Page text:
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Top 7 FindLaw Posts for Job Seekers

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By Casey C. Sullivan, Esq. on September 15, 2015 3:18 PM

The U.S. economy may not be in the midst of a hiring boom, but if you're a job seeker, the news is generally good. Unemployment is down and economic growth is ticking up. Best of all, you've got FindLaw to help you out in your job search.

That's right, you can get much more than just legal information, attorney contacts, and great blogs at FindLaw. We've also got excellent resources to help job seekers know and protect their rights as they look to land a new gig or move up the ladder. Here are seven highlights:

1. Lying on a Resume or Job Application: Fudging your resume can be tempting, but it could cost job seekers dearly if they're found out. Here's a brief overview of what can happen should you lie on an application.

2. Legal Rights During the Hiring Process: You don't have to be an employee to have protected legal rights. There are a host of laws governing discrimination against job applicants, questions concerning drug or alcohol use, disability and even marital status.

3. Illegal Interview Questions and Female Applicants: Raising a child? Married? Planning on getting pregnant? None of these are questions female applicants should be asked, as they raise the prospect that employers will discriminate based on gender and family responsibilities.

4. DUI and Employment Background Checks: If you've been charged with a DUI, will it impact your ability to find a job? Just what can employers look at in a background check anyway? FindLaw has the answers.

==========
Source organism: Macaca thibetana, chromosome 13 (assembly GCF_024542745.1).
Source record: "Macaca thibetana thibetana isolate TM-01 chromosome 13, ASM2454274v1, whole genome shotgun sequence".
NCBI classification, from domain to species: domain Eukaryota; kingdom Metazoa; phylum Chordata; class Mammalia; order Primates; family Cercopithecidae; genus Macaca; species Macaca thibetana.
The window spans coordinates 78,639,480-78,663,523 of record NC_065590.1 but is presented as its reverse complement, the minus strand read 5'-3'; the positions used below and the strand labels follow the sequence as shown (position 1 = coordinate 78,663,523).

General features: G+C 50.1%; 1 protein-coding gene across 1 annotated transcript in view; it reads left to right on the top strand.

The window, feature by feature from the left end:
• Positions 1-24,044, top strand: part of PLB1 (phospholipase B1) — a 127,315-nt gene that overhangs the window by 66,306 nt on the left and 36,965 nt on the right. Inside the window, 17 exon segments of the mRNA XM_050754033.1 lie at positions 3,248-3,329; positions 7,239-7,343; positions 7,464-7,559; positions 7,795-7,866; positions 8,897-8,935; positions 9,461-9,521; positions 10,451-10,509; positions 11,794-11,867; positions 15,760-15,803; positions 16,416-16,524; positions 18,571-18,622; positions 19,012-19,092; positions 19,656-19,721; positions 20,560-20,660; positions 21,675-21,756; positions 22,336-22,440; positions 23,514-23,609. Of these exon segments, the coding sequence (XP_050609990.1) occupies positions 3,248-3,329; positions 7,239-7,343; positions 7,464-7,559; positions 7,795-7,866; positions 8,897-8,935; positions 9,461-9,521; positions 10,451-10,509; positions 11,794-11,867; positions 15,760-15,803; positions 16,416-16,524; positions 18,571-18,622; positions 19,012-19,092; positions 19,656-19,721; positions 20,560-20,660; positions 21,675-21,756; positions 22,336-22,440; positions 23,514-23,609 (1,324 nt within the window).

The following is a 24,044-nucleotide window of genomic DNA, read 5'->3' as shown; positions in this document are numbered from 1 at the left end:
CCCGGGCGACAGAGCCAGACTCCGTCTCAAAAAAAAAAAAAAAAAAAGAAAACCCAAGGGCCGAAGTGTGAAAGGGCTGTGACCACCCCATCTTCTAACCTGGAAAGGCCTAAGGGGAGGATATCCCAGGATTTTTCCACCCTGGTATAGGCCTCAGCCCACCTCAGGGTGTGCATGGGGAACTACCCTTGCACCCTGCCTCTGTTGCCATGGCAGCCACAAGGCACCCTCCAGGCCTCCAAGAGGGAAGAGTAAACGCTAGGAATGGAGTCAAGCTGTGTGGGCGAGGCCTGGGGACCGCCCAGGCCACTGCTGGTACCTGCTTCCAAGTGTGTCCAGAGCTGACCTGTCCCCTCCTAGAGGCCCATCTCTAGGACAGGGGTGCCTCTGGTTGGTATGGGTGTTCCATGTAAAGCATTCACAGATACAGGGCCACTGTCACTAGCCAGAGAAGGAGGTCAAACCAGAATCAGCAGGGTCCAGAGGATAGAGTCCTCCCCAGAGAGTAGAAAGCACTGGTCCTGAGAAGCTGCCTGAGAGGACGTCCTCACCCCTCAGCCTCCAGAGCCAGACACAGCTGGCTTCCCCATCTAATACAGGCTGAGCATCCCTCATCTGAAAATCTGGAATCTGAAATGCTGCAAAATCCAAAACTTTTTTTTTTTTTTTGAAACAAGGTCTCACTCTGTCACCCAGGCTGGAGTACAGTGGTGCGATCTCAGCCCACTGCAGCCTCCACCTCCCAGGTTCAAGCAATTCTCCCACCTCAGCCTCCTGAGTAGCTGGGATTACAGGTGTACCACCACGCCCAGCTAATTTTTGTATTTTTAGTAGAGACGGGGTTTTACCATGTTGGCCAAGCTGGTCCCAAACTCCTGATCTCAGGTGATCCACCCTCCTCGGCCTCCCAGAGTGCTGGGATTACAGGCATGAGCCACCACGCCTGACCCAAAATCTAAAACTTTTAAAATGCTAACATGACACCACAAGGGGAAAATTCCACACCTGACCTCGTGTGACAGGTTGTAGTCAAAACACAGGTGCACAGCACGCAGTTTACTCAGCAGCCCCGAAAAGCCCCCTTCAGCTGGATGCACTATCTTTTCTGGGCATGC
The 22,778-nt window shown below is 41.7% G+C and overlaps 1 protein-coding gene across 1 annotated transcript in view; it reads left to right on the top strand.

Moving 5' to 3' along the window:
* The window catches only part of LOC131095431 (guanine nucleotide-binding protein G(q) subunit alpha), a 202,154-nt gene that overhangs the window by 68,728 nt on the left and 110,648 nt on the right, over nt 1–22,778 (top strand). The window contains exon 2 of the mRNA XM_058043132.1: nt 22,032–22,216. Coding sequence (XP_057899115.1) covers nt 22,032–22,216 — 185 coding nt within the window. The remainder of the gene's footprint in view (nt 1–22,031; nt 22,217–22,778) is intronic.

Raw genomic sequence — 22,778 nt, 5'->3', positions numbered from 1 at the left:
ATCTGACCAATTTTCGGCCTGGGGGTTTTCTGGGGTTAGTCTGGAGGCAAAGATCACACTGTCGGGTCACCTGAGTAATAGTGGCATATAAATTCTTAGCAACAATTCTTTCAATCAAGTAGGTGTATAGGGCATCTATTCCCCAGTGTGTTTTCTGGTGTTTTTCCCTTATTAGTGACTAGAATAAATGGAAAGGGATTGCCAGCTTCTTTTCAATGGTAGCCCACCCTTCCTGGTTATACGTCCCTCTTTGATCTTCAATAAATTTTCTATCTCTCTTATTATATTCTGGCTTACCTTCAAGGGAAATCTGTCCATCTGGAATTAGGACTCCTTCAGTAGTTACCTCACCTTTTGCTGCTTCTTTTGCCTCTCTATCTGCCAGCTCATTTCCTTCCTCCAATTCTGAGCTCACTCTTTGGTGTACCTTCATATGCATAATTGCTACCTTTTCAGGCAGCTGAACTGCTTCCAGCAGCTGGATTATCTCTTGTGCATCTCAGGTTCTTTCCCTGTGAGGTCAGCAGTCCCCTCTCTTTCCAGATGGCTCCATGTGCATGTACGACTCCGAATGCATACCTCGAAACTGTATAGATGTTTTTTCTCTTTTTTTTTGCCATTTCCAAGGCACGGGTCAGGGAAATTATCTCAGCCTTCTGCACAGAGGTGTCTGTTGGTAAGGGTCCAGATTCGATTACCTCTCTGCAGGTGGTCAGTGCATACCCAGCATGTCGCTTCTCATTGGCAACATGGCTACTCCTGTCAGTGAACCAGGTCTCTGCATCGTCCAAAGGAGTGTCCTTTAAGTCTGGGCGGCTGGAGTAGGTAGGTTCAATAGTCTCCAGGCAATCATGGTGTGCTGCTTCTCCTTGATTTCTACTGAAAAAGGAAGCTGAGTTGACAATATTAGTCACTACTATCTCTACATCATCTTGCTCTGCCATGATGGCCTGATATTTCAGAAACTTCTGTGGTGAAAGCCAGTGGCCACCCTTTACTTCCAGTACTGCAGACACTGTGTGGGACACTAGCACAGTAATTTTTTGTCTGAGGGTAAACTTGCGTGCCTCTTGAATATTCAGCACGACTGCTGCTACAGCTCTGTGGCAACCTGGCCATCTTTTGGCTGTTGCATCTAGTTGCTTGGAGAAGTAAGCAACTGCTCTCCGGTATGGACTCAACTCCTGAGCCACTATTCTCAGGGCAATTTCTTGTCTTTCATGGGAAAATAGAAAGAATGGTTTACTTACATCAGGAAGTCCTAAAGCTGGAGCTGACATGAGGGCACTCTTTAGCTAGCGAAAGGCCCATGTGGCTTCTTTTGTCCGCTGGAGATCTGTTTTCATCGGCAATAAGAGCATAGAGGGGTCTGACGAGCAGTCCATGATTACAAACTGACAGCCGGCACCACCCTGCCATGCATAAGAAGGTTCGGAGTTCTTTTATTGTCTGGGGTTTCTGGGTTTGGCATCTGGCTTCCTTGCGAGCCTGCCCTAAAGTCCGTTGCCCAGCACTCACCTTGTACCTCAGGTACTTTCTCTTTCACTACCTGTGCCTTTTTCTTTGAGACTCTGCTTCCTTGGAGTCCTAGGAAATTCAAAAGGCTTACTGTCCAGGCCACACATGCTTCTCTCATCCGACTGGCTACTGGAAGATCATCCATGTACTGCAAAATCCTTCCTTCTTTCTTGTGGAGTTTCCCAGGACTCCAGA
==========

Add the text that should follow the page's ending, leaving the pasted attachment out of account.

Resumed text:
5. Employment Contracts and Compensation Agreements: Employee contracts can be straightforward written agreements or "implied contracts," based on the words and actions of the employer and employee. These contracts, whether explicit or implied, establish both parties legal rights and responsibilities regarding employment, compensation, and termination.

6. Is a Former Employer's Bad Reference Illegal?: Employers aren't prohibited from giving negative references, but telling prospective employers misleading or dishonest information could lead to a claim of employer defamation.

7. How Much Money Do I Need to Retire?: Keep the long game in mind! Knowing how much you need to retire comfortably can help you plan employment decisions even when you're still looking for a job.

With these resources, we're confident that you'll be well-prepared for your job hunt. Now go out and knock 'em dead.

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